Medical Malpractice Case Report: $1.4 million settlement in a failure to timely diagnose colonic changes leading to metastatic colon cancer and death
Firm Partners Peter A. Schmidt and Terry L. Wade reached a $1.4 Million mediated settlement in a case involving the death of 43-year-old farmer where there was a failure diagnose colonic changes that lead to metastatic colon cancer. Read the following Minnesota Case Report:
(Excerpts taken with permission from Minnesota Trial Lawyer Association’s (MTLA) “Minnesota Case Reports”)
Wisconsin farmer, DD, was diagnosed with ulcerative colitis in 1986 after having abdominal symptoms consistent with the disease. In May 1987, defendant Dr. M confirmed the diagnosis and began treating DD for the disease. Dr. M continued his care and in February 1998, noted that “I think we probably ought to do a colonoscopy sometime in the not too distant future to see exactly what the extent of his disease is, prognostic standpoint.” In March 1999, Dr. M noted “I suggested to him that after about 10 years of the disease, which will be 2003, that he should have a colonoscopy. He has never really had a colonoscopy and we do not know the entire extent of his disease.” Despite the recognition that the disease had been inadequately assessed and that standard practice required regular colonoscopy to begin 10 years after diagnosis of disease, a colonoscopy was never carried out. DD was diagnosed with colon cancer in October of 2004 and died of his disease on December 15, 2004.
Ulcerative colitis carries a significant increased risk of colon cancer. The risk corresponds to the duration and extent of disease. Because of the known risk, every major cancer society and gastroenterolic organization has advocated aggressive surveillance by colonoscopy. Colonoscopy should be carried out every one to two years after the initial examination and random biopsies should be obtained throughout the colon to survey for possibly precancerous changes that are not yet overtly visible. If these are found, a colectomy should be performed on the patient because of the high risk of progression to malignancy. This strategy has been shown to decrease overall cancers by removing precancerous tissues and by finding cancers at an earlier stage, resulting in a higher probability of 5 year disease free outcome. Plaintiffs disclosed numerous texts, articles and guidelines setting forth the standard of care.
Defendant aggressively disputed causation. Defendant disclosed several pathologists and an oncologist/hematologist. The defense pathologists testified that this was not a garden variety adenocarcinoma but rather a very rare, aggressive form of colon cancer called a neuroendocrine carcinoma. Literature indicates neuroendocrine carcinomas have much less favorable prognostic factors associated with it. In essence, their testimony was that given this aggressive form of cancer, even earlier detection would not have made a difference. They also disputed the chances of random biopsies leading to colectomy.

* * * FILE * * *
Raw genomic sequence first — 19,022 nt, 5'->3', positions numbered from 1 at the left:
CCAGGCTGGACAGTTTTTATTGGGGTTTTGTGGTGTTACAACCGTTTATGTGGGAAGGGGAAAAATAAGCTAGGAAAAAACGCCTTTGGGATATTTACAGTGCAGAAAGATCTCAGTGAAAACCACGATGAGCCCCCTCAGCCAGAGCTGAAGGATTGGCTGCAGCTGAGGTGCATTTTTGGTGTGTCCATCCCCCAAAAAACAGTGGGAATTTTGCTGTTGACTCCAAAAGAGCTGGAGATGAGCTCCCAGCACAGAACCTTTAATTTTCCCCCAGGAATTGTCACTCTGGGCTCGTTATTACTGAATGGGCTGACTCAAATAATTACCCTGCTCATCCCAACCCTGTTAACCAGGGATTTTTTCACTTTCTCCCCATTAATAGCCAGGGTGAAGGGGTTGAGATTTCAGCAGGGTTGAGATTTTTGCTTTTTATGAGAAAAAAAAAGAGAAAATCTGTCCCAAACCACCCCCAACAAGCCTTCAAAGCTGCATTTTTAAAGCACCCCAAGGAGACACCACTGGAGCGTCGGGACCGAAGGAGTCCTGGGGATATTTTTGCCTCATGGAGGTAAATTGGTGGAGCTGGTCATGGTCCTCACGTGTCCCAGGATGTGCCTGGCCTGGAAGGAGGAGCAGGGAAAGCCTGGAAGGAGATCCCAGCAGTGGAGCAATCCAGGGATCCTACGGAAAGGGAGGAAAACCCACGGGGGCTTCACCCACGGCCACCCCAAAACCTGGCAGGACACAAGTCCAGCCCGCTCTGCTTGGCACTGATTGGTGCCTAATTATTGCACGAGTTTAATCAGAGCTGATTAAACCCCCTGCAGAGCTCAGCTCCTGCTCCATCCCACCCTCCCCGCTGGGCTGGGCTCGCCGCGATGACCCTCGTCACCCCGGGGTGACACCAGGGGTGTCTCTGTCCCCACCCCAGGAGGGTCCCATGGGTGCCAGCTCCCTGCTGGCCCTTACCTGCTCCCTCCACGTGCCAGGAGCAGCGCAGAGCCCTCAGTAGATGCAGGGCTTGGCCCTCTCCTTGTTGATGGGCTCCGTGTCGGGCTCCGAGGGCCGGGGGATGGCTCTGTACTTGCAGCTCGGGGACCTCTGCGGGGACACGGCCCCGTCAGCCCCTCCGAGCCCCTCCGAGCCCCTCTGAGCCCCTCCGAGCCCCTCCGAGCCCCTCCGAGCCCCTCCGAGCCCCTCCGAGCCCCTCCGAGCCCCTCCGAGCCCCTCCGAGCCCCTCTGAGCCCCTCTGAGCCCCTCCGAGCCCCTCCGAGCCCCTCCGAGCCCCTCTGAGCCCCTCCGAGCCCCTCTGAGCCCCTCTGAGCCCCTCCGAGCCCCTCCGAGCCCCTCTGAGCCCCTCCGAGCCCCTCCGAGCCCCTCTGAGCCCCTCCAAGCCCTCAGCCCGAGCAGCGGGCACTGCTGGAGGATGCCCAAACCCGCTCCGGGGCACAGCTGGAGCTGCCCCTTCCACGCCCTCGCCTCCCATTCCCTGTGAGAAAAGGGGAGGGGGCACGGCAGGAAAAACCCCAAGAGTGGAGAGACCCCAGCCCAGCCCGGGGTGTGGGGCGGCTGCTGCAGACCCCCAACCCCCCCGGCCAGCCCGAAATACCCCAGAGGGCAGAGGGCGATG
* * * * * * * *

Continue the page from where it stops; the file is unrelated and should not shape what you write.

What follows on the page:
Plaintiffs then disclosed a colon cancer pathology specialist who has a subspecialty of neuroendocrine carcinoma. He testified this was a poorly differentiated carcinoma with adenocarcinoma and neuroendocrine features. More importantly, plaintiffs’ pathologists felt that both carcinomas arose from the dysplasia. Furthermore, that evidence of dysplasia would have been present prior to malignancy developing thereby leading to colectomy if accepted standards of practice had been followed, thereby reducing the risk of any type of colon cancer developing to 0. Defendants also disclosed a doubling time specialist who testifies quite frequently in delayed diagnosis of cancer cases throughout the country. His testimony, in essence, was that by the time colon cancer is clinically detectable, it had already spread thereby reducing a patient’s chance of cure to 0. During deposition, when questioned about the precancerous dysplasia aspect of this case, defense expert readily admitted that if a patient was allowed to progress from normal tissue to invasive cancer due to negligence, he would testify for the plaintiff. Also it was pointed out that this experts theory is not recognized by any national cancer organization and, in fact, runs contrary to “earlier is better” theory. It also helped that plaintiffs’ causation expert was the director of the colon cancer prevention clinic at the University of Wisconsin and the defense experts stem from Pittsburgh, PA and Los Angeles, CA.
Regarding damages, DD was a 43 year old dairy farmer survived by his wife who was approximately 8 months pregnant at the time of DD’s death. Despite heroic medical measures, DD did not survive to see the birth of his daughter.
DD was a very successful dairy farmer with a long family history in the area. Defense disclosed several economists who concluded the present value of DD’s economic contribution over the next 30 years totaled only $17,000.00. Subrogated medical expenses of $60,000.00 were paid.
The case settled 3 weeks before trial.